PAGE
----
Recently, I discovered that the nook will not reflow a PDF if the text size is set to small. While this is not at all obvious, it is easy enough once you are aware of it. One problem remains: there is no ability to zoom or pan on the nook. So, for a multicolumn paper with generous margins (fairly typical in academic literature), the text becomes either truly unreadable or straining to the eye. As of firmware update 1.5, this has not been addressed.

The ironic thing is that these missing features are simply huge. I am sure from reading the nook forums that there are a great many others who are or were excited about the nook because of its ability to read PDFs (something that the Kindle DX 3 is supposed to have, alongside panning and zooming). Moreover, since they are using Adobe Editions on an Android platform, the feature would not have been hard to add. Finally, from a UI perspective, I think all that we really want is for panning to work on the PDFs the way it works on the web browser and for there to be an extra zooming feature.

Fortunately, there are some tools to get around these shortcomings, at least in the short term. These all revolve around chopping the PDF a little bit, and most also work by rasterizing the PDF so that the nook’s retouching has no effect.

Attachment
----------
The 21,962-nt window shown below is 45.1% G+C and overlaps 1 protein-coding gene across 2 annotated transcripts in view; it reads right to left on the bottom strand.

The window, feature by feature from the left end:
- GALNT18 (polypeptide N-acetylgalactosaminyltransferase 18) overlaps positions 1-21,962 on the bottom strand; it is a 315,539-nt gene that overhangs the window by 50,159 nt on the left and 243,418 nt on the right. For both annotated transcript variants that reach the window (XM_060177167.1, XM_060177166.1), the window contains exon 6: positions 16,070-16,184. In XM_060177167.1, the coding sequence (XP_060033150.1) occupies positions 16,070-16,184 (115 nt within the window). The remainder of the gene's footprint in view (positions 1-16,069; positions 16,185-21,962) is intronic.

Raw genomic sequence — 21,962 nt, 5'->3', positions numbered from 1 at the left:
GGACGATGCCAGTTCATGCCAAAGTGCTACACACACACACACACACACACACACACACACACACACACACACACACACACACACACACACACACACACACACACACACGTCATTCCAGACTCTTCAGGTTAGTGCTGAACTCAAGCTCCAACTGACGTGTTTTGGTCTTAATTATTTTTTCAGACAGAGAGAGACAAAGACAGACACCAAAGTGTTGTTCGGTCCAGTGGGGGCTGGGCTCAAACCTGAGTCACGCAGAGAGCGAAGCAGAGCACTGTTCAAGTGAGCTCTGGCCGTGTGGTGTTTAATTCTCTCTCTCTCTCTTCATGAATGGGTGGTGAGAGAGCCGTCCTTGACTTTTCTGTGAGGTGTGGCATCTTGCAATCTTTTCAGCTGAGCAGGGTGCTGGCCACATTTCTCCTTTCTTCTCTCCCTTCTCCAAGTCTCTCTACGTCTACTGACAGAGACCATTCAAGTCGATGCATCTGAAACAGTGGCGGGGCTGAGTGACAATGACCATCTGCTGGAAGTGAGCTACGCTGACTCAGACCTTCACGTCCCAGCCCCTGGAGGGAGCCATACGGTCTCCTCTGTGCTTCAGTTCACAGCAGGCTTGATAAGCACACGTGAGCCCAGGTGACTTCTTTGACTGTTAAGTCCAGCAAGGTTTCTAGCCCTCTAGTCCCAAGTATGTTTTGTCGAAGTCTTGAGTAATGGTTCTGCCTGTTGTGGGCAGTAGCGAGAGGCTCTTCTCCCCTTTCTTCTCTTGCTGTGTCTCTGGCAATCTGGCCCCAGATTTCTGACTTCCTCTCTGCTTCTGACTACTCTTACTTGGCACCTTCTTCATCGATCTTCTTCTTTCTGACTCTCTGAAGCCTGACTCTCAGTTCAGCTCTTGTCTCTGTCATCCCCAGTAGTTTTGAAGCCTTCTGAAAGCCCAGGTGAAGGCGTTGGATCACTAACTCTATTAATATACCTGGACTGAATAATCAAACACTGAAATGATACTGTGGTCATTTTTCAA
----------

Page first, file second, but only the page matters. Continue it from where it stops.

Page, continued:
1. briss is an application to crop PDFs. While one could also do this with ImageMagick, briss first analyzes the PDF, clustering the pages into a couple/few layouts, then allowing the user to set the cropping boundaries manually. It is important to note that, of the three listed here, briss is the only one that does not actually rasterize the PDF.
  2. papercrop is an application that analyzes a PDF, dividing each page into one or more “crops”, which it then puts in order and outputs. Because of the analysis it does on the documents, it is particularly well suited to multicolumn PDFs. It was originally built with academic use in mind, so it works especially well for PDFs that fit that mold: computer generated documents of low to medium complexity. Unfortunately, it does not do so well with scanned documents, such as those that come from the Internet Archive, because it treats the speckling from the scans or from dirt on the page as being legitimate parts of the document, reflowing its crops around them.
  3. pdfread was one of the first applications developed for the purpose of making PDFs readable on dedicated ebook readers. It rasterizes the content, then breaks it down into image chunks that fit well onto the ereaders screen. It does not support the nook as such, but the Sony Reader PRS-500 profile works perfectly on the nook, since the two devices have the same screen resolution.

In my experience, for whatever that is worth, briss is the best option with single column materials with wide margins. Simply cut the whole PDF down and the nook display is just fine. I use papercrop for anything in which layout design is important. I do not use pdfread that often, to be honest with you, but it is still handy to have around for the odd ball document.